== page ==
The likely recount in the Minnesota gubernatorial race, where Democratic former U.S. Sen. Mark Dayton currently leads Republican state Rep. Tom Emmer by slightly under 9,000 votes, has presented an interesting possible scenario: Republican Gov. Tim Pawlenty, a potential presidential candidate, could end up staying in office a little while longer if the election gets tied up in the courts -- and with a newly-elected Republican majority legislature, to boot.
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Is it possible that the GOP might try to drag out the recount process to pass Republican-friendly legislation without the threat of a Democratic governor's veto pen? So far, one top Republican, the incoming state House Speaker, has said they wouldn't try to do that -- but they would have to get things done eventually. And the possibility does seem to be hanging over the whole proceeding.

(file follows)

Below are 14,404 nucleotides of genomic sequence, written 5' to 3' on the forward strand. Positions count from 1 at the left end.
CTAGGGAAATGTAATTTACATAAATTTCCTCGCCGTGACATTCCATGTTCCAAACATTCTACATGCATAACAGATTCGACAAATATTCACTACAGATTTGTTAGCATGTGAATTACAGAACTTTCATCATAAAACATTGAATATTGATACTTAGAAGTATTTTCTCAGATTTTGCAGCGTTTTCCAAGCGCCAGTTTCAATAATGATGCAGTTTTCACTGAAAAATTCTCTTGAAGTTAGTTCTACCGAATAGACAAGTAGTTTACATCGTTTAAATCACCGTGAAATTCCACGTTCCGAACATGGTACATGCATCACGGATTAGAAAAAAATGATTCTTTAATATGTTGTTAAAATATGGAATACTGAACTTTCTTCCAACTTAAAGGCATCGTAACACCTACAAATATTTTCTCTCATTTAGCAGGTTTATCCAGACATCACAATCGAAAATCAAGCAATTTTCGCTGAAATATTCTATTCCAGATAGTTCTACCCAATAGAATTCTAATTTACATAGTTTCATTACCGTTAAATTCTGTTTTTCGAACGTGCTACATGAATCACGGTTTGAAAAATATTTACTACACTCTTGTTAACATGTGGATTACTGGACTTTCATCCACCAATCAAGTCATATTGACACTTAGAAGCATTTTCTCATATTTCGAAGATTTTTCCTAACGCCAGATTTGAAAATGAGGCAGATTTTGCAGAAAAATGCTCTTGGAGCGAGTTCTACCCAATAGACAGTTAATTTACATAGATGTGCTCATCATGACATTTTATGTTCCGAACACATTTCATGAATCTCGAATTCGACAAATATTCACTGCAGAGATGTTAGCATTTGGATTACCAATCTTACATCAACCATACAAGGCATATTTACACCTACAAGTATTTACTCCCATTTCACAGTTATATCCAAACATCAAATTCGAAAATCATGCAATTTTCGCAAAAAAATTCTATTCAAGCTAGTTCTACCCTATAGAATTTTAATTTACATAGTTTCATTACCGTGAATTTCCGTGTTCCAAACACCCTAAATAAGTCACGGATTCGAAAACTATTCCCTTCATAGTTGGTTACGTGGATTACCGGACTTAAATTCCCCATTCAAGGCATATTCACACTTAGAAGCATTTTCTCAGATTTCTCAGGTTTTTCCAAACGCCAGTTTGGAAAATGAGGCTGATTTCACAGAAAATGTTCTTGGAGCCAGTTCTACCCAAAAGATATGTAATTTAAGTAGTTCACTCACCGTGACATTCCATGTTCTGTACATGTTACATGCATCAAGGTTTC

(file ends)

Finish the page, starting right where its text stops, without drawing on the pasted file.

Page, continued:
Many observers -- including Fritz Knaak, a former lawyer for Norm Coleman -- have said that it would be very difficult for Emmer to win with the vote numbers like this. But if the process were to drag out, it could result in a Republican governor staying in office longer than expected.
As you might recall from the previous statewide recount in Minnesota, the recent legally contested Senate election from 2008 that resulted in a final 312-vote win by Democrat Al Franken, Minnesota will not certify an election winner in a disputed election until a state legal contest (a kind of civil trial) is concluded. And with the result in that election so close, the recount and subsequent legal processes ended up taking eight months, with Franken not being sworn in until July 2009.
And as we also learned the day after the election, Minnesota's state constitution provides for the current governor, Pawlenty, to stay in office until a successor is determined.